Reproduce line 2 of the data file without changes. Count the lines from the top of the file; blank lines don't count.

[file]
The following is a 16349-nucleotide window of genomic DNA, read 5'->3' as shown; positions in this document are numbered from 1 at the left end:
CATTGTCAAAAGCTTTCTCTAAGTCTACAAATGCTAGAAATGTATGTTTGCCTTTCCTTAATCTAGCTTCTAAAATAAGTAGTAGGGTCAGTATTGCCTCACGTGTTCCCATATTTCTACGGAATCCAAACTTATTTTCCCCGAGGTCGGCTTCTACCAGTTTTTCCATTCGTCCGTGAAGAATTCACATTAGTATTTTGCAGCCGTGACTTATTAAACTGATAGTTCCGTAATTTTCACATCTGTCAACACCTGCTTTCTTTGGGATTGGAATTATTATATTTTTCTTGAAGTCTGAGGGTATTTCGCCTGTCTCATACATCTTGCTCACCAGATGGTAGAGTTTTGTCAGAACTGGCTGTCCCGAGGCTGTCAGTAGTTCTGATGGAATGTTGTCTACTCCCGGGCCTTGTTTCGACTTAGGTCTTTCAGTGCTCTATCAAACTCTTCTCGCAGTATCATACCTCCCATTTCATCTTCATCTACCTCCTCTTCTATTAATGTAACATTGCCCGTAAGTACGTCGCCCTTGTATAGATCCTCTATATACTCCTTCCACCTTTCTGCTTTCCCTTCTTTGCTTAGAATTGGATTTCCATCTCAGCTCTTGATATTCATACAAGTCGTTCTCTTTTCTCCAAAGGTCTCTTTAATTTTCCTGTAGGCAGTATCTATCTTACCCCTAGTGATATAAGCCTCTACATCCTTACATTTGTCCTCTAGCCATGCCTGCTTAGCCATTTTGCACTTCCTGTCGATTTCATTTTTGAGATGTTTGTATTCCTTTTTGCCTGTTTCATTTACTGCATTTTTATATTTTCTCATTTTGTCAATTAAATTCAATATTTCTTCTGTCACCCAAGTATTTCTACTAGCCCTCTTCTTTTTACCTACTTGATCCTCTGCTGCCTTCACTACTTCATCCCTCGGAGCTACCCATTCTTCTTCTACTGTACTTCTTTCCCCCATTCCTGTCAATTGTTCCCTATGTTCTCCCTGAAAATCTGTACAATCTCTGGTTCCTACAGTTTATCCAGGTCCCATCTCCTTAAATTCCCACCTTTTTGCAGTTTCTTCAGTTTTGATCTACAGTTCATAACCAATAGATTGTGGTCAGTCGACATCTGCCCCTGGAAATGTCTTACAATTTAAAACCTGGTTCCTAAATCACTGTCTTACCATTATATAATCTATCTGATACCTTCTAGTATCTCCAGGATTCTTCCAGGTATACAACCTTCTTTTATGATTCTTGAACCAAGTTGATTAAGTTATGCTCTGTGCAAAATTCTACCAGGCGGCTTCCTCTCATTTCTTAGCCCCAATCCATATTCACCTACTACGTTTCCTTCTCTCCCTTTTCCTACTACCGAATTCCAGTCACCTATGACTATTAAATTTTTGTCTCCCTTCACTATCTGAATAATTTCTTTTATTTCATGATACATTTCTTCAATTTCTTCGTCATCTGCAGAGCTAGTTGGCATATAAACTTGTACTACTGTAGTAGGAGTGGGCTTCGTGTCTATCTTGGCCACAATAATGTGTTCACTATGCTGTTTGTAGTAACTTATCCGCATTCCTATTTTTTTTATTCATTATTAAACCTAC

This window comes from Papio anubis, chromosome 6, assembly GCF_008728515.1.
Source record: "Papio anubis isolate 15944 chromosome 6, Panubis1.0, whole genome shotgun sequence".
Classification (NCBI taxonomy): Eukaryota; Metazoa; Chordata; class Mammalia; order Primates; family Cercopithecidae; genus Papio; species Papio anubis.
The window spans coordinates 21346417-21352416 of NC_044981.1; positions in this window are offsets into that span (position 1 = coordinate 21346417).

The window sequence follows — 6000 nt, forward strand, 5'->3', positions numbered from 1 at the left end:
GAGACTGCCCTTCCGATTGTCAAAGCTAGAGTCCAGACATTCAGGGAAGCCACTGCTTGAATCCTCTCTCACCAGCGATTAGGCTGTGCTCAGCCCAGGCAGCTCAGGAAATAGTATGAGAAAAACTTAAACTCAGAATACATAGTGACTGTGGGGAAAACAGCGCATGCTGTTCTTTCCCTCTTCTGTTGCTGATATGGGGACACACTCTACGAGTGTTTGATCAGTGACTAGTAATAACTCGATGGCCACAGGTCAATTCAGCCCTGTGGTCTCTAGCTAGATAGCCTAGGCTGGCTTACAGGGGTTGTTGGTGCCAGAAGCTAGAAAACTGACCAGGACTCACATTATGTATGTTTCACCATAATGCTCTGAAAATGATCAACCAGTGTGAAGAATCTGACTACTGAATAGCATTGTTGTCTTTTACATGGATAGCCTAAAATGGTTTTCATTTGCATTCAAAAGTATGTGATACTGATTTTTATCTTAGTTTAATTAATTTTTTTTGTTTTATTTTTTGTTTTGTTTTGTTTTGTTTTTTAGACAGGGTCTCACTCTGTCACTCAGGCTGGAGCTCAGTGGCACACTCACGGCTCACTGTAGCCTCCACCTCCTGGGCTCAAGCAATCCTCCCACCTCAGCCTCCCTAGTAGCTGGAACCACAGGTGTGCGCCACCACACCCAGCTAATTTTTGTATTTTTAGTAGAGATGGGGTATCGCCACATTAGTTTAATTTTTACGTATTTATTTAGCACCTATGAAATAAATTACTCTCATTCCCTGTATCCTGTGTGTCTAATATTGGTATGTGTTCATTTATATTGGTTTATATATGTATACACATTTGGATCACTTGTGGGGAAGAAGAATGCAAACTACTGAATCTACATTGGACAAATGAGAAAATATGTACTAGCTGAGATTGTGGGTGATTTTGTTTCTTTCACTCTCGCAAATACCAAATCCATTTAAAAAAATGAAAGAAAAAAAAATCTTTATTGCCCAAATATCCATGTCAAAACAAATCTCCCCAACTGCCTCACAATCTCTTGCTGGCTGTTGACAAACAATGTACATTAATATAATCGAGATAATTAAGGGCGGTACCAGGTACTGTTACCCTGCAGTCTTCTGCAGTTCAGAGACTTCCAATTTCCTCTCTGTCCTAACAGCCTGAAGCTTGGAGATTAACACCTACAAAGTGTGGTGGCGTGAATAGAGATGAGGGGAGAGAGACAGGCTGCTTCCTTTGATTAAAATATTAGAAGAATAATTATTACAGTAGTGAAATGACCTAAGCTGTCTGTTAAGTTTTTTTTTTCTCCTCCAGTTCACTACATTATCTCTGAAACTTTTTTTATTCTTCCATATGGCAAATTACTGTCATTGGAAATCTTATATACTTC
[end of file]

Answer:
CATTGTCAAAAGCTTTCTCTAAGTCTACAAATGCTAGAAATGTATGTTTGCCTTTCCTTAATCTAGCTTCTAAAATAAGTAGTAGGGTCAGTATTGCCTCACGTGTTCCCATATTTCTACGGAATCCAAACTTATTTTCCCCGAGGTCGGCTTCTACCAGTTTTTCCATTCGTCCGTGAAGAATTCACATTAGTATTTTGCAGCCGTGACTTATTAAACTGATAGTTCCGTAATTTTCACATCTGTCAACACCTGCTTTCTTTGGGATTGGAATTATTATATTTTTCTTGAAGTCTGAGGGTATTTCGCCTGTCTCATACATCTTGCTCACCAGATGGTAGAGTTTTGTCAGAACTGGCTGTCCCGAGGCTGTCAGTAGTTCTGATGGAATGTTGTCTACTCCCGGGCCTTGTTTCGACTTAGGTCTTTCAGTGCTCTATCAAACTCTTCTCGCAGTATCATACCTCCCATTTCATCTTCATCTACCTCCTCTTCTATTAATGTAACATTGCCCGTAAGTACGTCGCCCTTGTATAGATCCTCTATATACTCCTTCCACCTTTCTGCTTTCCCTTCTTTGCTTAGAATTGGATTTCCATCTCAGCTCTTGATATTCATACAAGTCGTTCTCTTTTCTCCAAAGGTCTCTTTAATTTTCCTGTAGGCAGTATCTATCTTACCCCTAGTGATATAAGCCTCTACATCCTTACATTTGTCCTCTAGCCATGCCTGCTTAGCCATTTTGCACTTCCTGTCGATTTCATTTTTGAGATGTTTGTATTCCTTTTTGCCTGTTTCATTTACTGCATTTTTATATTTTCTCATTTTGTCAATTAAATTCAATATTTCTTCTGTCACCCAAGTATTTCTACTAGCCCTCTTCTTTTTACCTACTTGATCCTCTGCTGCCTTCACTACTTCATCCCTCGGAGCTACCCATTCTTCTTCTACTGTACTTCTTTCCCCCATTCCTGTCAATTGTTCCCTATGTTCTCCCTGAAAATCTGTACAATCTCTGGTTCCTACAGTTTATCCAGGTCCCATCTCCTTAAATTCCCACCTTTTTGCAGTTTCTTCAGTTTTGATCTACAGTTCATAACCAATAGATTGTGGTCAGTCGACATCTGCCCCTGGAAATGTCTTACAATTTAAAACCTGGTTCCTAAATCACTGTCTTACCATTATATAATCTATCTGATACCTTCTAGTATCTCCAGGATTCTTCCAGGTATACAACCTTCTTTTATGATTCTTGAACCAAGTTGATTAAGTTATGCTCTGTGCAAAATTCTACCAGGCGGCTTCCTCTCATTTCTTAGCCCCAATCCATATTCACCTACTACGTTTCCTTCTCTCCCTTTTCCTACTACCGAATTCCAGTCACCTATGACTATTAAATTTTTGTCTCCCTTCACTATCTGAATAATTTCTTTTATTTCATGATACATTTCTTCAATTTCTTCGTCATCTGCAGAGCTAGTTGGCATATAAACTTGTACTACTGTAGTAGGAGTGGGCTTCGTGTCTATCTTGGCCACAATAATGTGTTCACTATGCTGTTTGTAGTAACTTATCCGCATTCCTATTTTTTTTATTCATTATTAAACCTAC